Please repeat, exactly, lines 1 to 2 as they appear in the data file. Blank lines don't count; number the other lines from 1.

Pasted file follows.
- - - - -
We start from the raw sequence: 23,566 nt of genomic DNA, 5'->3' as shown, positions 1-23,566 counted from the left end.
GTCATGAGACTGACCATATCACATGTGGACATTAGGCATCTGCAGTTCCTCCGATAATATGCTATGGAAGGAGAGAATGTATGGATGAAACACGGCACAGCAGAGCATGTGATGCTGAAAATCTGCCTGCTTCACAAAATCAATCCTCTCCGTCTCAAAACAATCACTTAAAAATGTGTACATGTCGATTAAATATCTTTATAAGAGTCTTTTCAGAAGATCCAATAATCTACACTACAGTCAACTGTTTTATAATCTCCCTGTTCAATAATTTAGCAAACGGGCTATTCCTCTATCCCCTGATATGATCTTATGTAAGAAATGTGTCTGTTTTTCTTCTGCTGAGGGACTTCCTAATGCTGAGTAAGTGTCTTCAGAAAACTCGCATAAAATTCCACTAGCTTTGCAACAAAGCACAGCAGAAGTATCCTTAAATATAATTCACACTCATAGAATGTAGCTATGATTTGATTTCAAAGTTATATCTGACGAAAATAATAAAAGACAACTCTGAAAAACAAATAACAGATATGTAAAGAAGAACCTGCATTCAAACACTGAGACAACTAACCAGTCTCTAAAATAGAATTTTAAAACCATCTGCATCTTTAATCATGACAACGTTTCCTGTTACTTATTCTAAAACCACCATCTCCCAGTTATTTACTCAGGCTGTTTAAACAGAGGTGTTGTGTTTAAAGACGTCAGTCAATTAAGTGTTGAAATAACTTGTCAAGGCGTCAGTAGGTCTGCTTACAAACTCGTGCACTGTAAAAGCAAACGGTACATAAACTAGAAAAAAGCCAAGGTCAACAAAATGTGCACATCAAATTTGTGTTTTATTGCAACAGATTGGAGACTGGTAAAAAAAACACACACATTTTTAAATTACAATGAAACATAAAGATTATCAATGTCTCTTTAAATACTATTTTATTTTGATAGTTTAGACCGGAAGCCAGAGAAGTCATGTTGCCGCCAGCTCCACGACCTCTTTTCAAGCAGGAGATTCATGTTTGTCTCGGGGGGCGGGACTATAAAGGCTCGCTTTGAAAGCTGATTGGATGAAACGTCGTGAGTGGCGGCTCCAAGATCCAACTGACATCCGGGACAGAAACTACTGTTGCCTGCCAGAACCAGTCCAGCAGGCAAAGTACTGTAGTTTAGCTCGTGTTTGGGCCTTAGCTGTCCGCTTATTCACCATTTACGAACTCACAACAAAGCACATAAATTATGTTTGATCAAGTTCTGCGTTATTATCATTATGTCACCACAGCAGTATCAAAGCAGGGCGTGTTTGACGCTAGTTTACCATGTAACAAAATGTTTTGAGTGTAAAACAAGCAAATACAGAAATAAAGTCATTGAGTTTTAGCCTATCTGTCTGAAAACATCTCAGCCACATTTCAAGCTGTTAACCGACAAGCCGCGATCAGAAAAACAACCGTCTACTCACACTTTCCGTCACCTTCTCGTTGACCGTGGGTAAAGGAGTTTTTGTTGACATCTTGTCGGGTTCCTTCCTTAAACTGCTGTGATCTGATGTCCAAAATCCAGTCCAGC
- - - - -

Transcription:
We start from the raw sequence: 23,566 nt of genomic DNA, 5'->3' as shown, positions 1-23,566 counted from the left end.
GTCATGAGACTGACCATATCACATGTGGACATTAGGCATCTGCAGTTCCTCCGATAATATGCTATGGAAGGAGAGAATGTATGGATGAAACACGGCACAGCAGAGCATGTGATGCTGAAAATCTGCCTGCTTCACAAAATCAATCCTCTCCGTCTCAAAACAATCACTTAAAAATGTGTACATGTCGATTAAATATCTTTATAAGAGTCTTTTCAGAAGATCCAATAATCTACACTACAGTCAACTGTTTTATAATCTCCCTGTTCAATAATTTAGCAAACGGGCTATTCCTCTATCCCCTGATATGATCTTATGTAAGAAATGTGTCTGTTTTTCTTCTGCTGAGGGACTTCCTAATGCTGAGTAAGTGTCTTCAGAAAACTCGCATAAAATTCCACTAGCTTTGCAACAAAGCACAGCAGAAGTATCCTTAAATATAATTCACACTCATAGAATGTAGCTATGATTTGATTTCAAAGTTATATCTGACGAAAATAATAAAAGACAACTCTGAAAAACAAATAACAGATATGTAAAGAAGAACCTGCATTCAAACACTGAGACAACTAACCAGTCTCTAAAATAGAATTTTAAAACCATCTGCATCTTTAATCATGACAACGTTTCCTGTTACTTATTCTAAAACCACCATCTCCCAGTTATTTACTCAGGCTGTTTAAACAGAGGTGTTGTGTTTAAAGACGTCAGTCAATTAAGTGTTGAAATAACTTGTCAAGGCGTCAGTAGGTCTGCTTACAAACTCGTGCACTGTAAAAGCAAACGGTACATAAACTAGAAAAAAGCCAAGGTCAACAAAATGTGCACATCAAATTTGTGTTTTATTGCAACAGATTGGAGACTGGTAAAAAAAACACACACATTTTTAAATTACAATGAAACATAAAGATTATCAATGTCTCTTTAAATACTATTTTATTTTGATAGTTTAGACCGGAAGCCAGAGAAGTCATGTTGCCGCCAGCTCCACGACCTCTTTTCAAGCAGGAGATTCATGTTTGTCTCGGGGGGCGGGACTATAAAGGCTCGCTTTGAAAGCTGATTGGATGAAACGTCGTGAGTGGCGGCTCCAAGATCCAACTGACATCCGGGACAGAAACTACTGTTGCCTGCCAGAACCAGTCCAGCAGGCAAAGTACTGTAGTTTAGCTCGTGTTTGGGCCTTAGCTGTCCGCTTATTCACCATTTACGAACTCACAACAAAGCACATAAATTATGTTTGATCAAGTTCTGCGTTATTATCATTATGTCACCACAGCAGTATCAAAGCAGGGCGTGTTTGACGCTAGTTTACCATGTAACAAAATGTTTTGAGTGTAAAACAAGCAAATACAGAAATAAAGTCATTGAGTTTTAGCCTATCTGTCTGAAAACATCTCAGCCACATTTCAAGCTGTTAACCGACAAGCCGCGATCAGAAAAACAACCGTCTACTCACACTTTCCGTCACCTTCTCGTTGACCGTGGGTAAAGGAGTTTTTGTTGACATCTTGTCGGGTTCCTTCCTTAAACTGCTGTGATCTGATGTCCAAAATCCAGTCCAGC